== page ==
Having such an array of rich and complex characters typically is a hallmark of a Best Picture nominee, just not in this case.
4. It’s songs are great and vital to the narrative and characterization:
The songs in Frozen have been described dismissively as Broadway-ish, like that should be an insult. The Broadway musical has been around for almost 150 years, and when it works well, words and music mesh together perfectly to help the narrative along and create a unique and stimulating viewing experience.
And if Frozen was a Broadway play (which it will be, someday) it would be one of the better ones. The songs are a valuable part of the film for everything from setting the tone (“The Frozen Heart,” which opens the film) to providing character studies (Kristoff’s “Reindeer Are Better Than People” and Olaf’s “In Summer”) or plot aids (“Love Is An Open Door” and “For The First Time In Forever”). Frozen would be a far lesser film if not for its songs, not just because they are terrific, but because they play such a pivotal part in weaving the narrative.
5. The score provides an emotional undercurrent to the entire film:
Film scores, when they work, become legendary in and of themselves. Think Psycho. Think Rocky. Think Star Wars. Nothing is better at selling audiences what is on the screen than a finely crafted piece of music playing over the action we’re seeing there.
Frozen was the first film in while where I actually noticed how much the score added to the story. There are a lot of emotional notes that need to come through during the film, and the score is there to enhance and intensify all of them. I was especially taken by the music that played over the climax. It paired perfectly with what was happening in the film and compelled me to the edge of my seat, literally, on the two times I saw the film. I can’t remember that happening in years.
6. It is visually stunning and superbly directed, the voice acting is spot-on perfect:
The areas where most live action films get kudos–acting, directing and cinematography–are often deliberately ignored when it comes to animated films. After all, all actors are doing is providing a voice. The animators provide the facial expressions and physical gestures that do the lion’s share of character making. And when all that limits the director is their own imagination and the processing power of the computers they use, how hard can it be to construct sweeping vistas and eye catching scenes?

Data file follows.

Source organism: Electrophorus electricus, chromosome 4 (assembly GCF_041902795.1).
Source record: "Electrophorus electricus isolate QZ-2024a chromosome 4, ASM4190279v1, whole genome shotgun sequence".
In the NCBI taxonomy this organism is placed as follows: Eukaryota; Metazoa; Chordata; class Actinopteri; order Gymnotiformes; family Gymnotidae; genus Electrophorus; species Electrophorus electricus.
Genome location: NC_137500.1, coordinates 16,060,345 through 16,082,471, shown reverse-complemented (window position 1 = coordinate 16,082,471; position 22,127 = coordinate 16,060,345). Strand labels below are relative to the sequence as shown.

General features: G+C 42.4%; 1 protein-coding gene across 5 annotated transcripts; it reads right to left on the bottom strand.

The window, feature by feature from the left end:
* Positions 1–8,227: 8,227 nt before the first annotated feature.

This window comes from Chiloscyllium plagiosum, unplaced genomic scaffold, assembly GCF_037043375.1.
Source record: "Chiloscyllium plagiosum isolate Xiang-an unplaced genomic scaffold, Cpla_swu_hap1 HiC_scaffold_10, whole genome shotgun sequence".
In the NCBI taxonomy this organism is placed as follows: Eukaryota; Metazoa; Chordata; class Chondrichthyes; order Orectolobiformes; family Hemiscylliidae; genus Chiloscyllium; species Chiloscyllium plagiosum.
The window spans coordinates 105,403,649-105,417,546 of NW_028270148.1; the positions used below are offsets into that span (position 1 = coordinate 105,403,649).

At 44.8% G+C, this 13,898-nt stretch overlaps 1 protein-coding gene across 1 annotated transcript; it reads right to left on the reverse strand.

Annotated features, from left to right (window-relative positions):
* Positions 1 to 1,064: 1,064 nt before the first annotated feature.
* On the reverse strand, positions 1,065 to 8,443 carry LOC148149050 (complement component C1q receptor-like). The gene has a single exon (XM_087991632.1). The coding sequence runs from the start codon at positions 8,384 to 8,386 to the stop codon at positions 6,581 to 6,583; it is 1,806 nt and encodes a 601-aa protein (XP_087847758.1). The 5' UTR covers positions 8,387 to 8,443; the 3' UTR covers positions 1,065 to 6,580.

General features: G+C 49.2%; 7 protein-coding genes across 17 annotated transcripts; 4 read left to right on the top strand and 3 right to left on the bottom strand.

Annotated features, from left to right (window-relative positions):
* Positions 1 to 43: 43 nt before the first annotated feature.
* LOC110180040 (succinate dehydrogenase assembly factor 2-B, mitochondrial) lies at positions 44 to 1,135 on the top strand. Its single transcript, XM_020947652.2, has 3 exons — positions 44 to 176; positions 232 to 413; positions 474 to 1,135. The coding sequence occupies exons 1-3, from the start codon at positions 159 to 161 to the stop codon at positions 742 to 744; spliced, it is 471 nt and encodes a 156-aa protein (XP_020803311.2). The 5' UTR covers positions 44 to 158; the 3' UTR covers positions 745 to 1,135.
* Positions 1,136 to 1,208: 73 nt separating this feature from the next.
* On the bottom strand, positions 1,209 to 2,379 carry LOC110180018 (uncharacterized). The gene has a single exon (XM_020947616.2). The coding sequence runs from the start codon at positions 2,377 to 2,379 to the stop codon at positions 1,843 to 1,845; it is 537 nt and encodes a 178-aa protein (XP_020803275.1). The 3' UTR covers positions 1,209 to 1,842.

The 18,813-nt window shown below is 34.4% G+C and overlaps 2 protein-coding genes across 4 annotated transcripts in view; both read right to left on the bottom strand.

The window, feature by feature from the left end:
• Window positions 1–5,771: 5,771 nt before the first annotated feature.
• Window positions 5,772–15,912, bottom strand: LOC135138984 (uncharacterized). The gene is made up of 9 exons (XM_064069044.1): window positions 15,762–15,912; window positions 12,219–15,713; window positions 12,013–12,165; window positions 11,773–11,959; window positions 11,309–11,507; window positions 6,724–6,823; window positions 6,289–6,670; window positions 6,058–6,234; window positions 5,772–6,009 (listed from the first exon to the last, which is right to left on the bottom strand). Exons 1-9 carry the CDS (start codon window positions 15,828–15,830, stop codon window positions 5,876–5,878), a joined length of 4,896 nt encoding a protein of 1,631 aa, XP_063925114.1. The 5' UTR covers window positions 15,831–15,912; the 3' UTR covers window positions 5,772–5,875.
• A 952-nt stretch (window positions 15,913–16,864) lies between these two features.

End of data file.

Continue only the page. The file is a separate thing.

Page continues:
Voice acting will never get the proper respect, especially from the Academy, but it is vitally important for any film, especially animated works. Broadway veteran Idina Menzel is able to use just her voice sell Elsa’s inner turmoil and conflict. Kristen Bell uses her voice to expertly capture Anna’s optimism, stubbornness, and nobility. And I really could go on down the line. You cannot imagine anyone but Josh Gad playing Olaf, or Jonathan Goff playing Kristoff or Santino Fontana play Hans and so on. They do much more than just match the words to the character’s lips, they give the character’s depth and soul.
And while directors Chris Buck and Jennifer Lee are helped by the fact that the computer technology enables them to capture scenes that would be physically impossible in the real world with live actors, that doesn’t mean their directing job is any less brilliant than Martin Scorsese or Steve McQueen. Their visuals, and the way they construct their scenes, in Frozen show true creativity and artistry. Note the transition from the graveyard to the castle hallway in “Do You Want To Build A Snowman?” Look at Anna’s choreography during “For The First Time In Forever.” Take notice of the falling ship during Kristoff’s ride back into Arendelle and how he avoids it. Take in the awe and wonder of the castle building scene during “Let It Go.” Then tell me they did not do a fantastic job directing this film.
7. There are messages and morals that abound, for children of all ages:
Being a parent, I take an interest in what morals and messages are presented in the films my daughter sees. And I have to say, I like the messages Frozen sent out.
The way I see it, both sisters serve as examples of what I’d like my daughter to be. Anna is selfless, brave, loyal and kind. Elsa is strong, smart, self-sacrificing, and, after a while, able to overcome her fears. Both are creative and independent and caring. These are all qualities I would love my daughter to exemplify (and, to be honest, she already does). Not all films present such role models.
But you don’t have to be a kid or a parent to see a message in the film. I’m sure we don’t have to think too hard to see how people would identify with someone who has to hide what they truly are to fit into society. And I certainly wish more people would live by the example set in the film of putting others above yourself. Message films do, and arguably, should, get Academy attention. Not this time, though.
8. It is a sly commentary on the “Disney Princess” genre of animated film:
I think that films that have something to say about, or poke fun at the conventions of, their genre they’re set in should automatically get Oscar consideration. Not an automatic nomination, mind you. They should only get that if they do that kind of examination that Frozen does.